- Though most laptops are stolen simply for the hardware to be fenced, exceptions will exist.
- Better to watch a thief fence his swag than open the Australian magazine and be confronted with the geriatric dribbles of an incontinent mind.
- But if he is being approached by criminals keen to fence stolen mobiles, it is a certain bet other, less scrupulous, people are too.
1.1Deportepracticar la esgrimahacer esgrimashe fences for her country — representa a su país en esgrima
- The school was brightly lit with white walls and a tiled floor with a mat flopped upon it for where the students would be fencing.
- The ‘sword umbrella’, the handle of which is shaped like a hilt, doubles as a mock sword when rolled for children to fence with.
- One day, I was early for our lesson and I saw the boys fencing.
- First they fenced downstairs in Ward's billiard room; the pool table had been moved to the side.
- What all this means is that when you fence a bout it is imperative that you concentrate and focus on fencing distance.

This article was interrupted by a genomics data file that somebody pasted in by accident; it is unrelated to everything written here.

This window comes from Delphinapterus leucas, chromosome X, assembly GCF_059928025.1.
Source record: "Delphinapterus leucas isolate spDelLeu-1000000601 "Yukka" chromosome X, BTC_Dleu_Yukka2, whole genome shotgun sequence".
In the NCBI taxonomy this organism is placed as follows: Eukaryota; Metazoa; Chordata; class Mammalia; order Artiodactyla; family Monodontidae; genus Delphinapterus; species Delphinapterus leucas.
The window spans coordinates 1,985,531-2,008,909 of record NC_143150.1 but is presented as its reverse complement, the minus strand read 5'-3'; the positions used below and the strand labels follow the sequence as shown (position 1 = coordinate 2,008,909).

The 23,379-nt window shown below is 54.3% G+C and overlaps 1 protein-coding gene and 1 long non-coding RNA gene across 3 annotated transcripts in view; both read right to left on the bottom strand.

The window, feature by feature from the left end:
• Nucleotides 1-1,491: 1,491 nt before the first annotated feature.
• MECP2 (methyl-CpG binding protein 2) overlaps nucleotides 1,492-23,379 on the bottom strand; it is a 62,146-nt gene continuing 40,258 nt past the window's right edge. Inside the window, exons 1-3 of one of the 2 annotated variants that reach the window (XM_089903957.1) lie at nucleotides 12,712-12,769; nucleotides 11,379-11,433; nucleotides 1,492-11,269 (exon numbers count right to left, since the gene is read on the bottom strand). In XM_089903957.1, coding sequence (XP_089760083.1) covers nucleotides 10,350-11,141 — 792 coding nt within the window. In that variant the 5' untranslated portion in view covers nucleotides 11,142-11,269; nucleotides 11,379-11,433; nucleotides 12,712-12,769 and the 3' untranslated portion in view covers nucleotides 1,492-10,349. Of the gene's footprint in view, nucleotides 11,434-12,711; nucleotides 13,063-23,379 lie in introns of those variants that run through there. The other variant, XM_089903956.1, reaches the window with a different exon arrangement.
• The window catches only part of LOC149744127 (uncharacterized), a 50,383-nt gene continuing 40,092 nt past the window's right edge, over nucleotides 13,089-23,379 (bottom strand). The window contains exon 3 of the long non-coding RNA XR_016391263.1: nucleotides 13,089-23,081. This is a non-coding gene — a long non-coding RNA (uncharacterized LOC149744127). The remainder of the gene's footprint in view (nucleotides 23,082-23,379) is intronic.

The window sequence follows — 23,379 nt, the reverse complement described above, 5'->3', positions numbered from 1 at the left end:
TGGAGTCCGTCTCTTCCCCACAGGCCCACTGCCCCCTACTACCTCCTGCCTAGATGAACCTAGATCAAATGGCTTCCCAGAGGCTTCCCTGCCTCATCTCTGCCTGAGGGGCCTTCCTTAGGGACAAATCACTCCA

- The following year two younger brothers, the Dukes of Gloucester and Cumberland, also started to fence.
- Ho has fenced for 24 years and competed for almost 20.
- Next, Anders took a wooden sword and fenced with one of the dummies.
- There is a strong tendency toward this seeking of the blade among men who have fenced under the old rules.
- When one fences a lot and sweats abundantly, the mask can deteriorate quickly.
- During training, he fences for 20-30 minutes non-stop then takes a two minute break and begins again.
- He jabbed the air a couple of times, as if he were fencing, before swinging his sword round his head like a slingshot.
- His next visit was to Lapiere, a Frenchman, who had his academy in Piccadilly, where they fenced together.
- So now, from the very moment that someone picks up a foil to learn how to fence they can start developing the same skills that are associated with top level fencing performance.
- I was trying to teach him how to fence but we didn't have any swords so we used bats.
- The young visitors were shown the basics of stage fighting and were able to feel for themselves what it is like to fence with a sabre or epee.
1.2contestar con evasivascontestar con respuestas incisivas
2coloquial(deal in stolen goods)comerciar con objetos robados